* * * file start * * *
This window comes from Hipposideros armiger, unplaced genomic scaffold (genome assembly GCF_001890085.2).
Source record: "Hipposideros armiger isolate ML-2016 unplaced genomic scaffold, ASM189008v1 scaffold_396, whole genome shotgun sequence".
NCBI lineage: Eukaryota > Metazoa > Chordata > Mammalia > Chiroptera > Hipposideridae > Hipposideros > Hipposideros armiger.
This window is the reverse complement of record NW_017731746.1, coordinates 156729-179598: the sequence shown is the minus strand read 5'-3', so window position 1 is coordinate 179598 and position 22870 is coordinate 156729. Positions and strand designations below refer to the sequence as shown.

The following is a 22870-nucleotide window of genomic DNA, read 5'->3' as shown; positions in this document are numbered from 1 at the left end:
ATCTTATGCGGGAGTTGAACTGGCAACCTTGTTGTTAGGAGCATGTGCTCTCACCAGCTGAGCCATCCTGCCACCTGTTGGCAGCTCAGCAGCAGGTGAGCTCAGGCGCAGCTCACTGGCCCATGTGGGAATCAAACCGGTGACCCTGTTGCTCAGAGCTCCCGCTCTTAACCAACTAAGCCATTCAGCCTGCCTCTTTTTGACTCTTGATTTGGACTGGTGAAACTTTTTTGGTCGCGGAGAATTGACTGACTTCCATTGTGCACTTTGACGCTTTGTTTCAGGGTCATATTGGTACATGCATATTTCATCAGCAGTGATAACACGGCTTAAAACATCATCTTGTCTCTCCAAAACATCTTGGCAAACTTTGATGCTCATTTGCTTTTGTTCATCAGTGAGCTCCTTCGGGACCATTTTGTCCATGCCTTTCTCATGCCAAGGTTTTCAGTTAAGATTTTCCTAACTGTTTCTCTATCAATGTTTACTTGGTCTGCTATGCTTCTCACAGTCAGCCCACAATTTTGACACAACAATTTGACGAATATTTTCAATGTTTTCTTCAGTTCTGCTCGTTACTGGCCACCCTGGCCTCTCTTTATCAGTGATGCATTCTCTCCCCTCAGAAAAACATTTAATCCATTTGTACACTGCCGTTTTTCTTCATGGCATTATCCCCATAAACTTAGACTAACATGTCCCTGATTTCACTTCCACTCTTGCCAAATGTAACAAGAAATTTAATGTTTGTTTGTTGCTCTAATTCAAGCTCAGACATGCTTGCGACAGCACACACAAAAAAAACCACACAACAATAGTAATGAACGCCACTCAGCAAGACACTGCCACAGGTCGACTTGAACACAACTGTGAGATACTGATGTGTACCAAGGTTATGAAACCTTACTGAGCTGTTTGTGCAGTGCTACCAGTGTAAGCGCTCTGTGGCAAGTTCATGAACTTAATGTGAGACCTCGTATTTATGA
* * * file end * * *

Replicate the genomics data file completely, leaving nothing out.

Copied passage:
This window comes from Hipposideros armiger, unplaced genomic scaffold (genome assembly GCF_001890085.2).
Source record: "Hipposideros armiger isolate ML-2016 unplaced genomic scaffold, ASM189008v1 scaffold_396, whole genome shotgun sequence".
NCBI lineage: Eukaryota > Metazoa > Chordata > Mammalia > Chiroptera > Hipposideridae > Hipposideros > Hipposideros armiger.
This window is the reverse complement of record NW_017731746.1, coordinates 156729-179598: the sequence shown is the minus strand read 5'-3', so window position 1 is coordinate 179598 and position 22870 is coordinate 156729. Positions and strand designations below refer to the sequence as shown.

The following is a 22870-nucleotide window of genomic DNA, read 5'->3' as shown; positions in this document are numbered from 1 at the left end:
ATCTTATGCGGGAGTTGAACTGGCAACCTTGTTGTTAGGAGCATGTGCTCTCACCAGCTGAGCCATCCTGCCACCTGTTGGCAGCTCAGCAGCAGGTGAGCTCAGGCGCAGCTCACTGGCCCATGTGGGAATCAAACCGGTGACCCTGTTGCTCAGAGCTCCCGCTCTTAACCAACTAAGCCATTCAGCCTGCCTCTTTTTGACTCTTGATTTGGACTGGTGAAACTTTTTTGGTCGCGGAGAATTGACTGACTTCCATTGTGCACTTTGACGCTTTGTTTCAGGGTCATATTGGTACATGCATATTTCATCAGCAGTGATAACACGGCTTAAAACATCATCTTGTCTCTCCAAAACATCTTGGCAAACTTTGATGCTCATTTGCTTTTGTTCATCAGTGAGCTCCTTCGGGACCATTTTGTCCATGCCTTTCTCATGCCAAGGTTTTCAGTTAAGATTTTCCTAACTGTTTCTCTATCAATGTTTACTTGGTCTGCTATGCTTCTCACAGTCAGCCCACAATTTTGACACAACAATTTGACGAATATTTTCAATGTTTTCTTCAGTTCTGCTCGTTACTGGCCACCCTGGCCTCTCTTTATCAGTGATGCATTCTCTCCCCTCAGAAAAACATTTAATCCATTTGTACACTGCCGTTTTTCTTCATGGCATTATCCCCATAAACTTAGACTAACATGTCCCTGATTTCACTTCCACTCTTGCCAAATGTAACAAGAAATTTAATGTTTGTTTGTTGCTCTAATTCAAGCTCAGACATGCTTGCGACAGCACACACAAAAAAAACCACACAACAATAGTAATGAACGCCACTCAGCAAGACACTGCCACAGGTCGACTTGAACACAACTGTGAGATACTGATGTGTACCAAGGTTATGAAACCTTACTGAGCTGTTTGTGCAGTGCTACCAGTGTAAGCGCTCTGTGGCAAGTTCATGAACTTAATGTGAGACCTCGTATTTATGA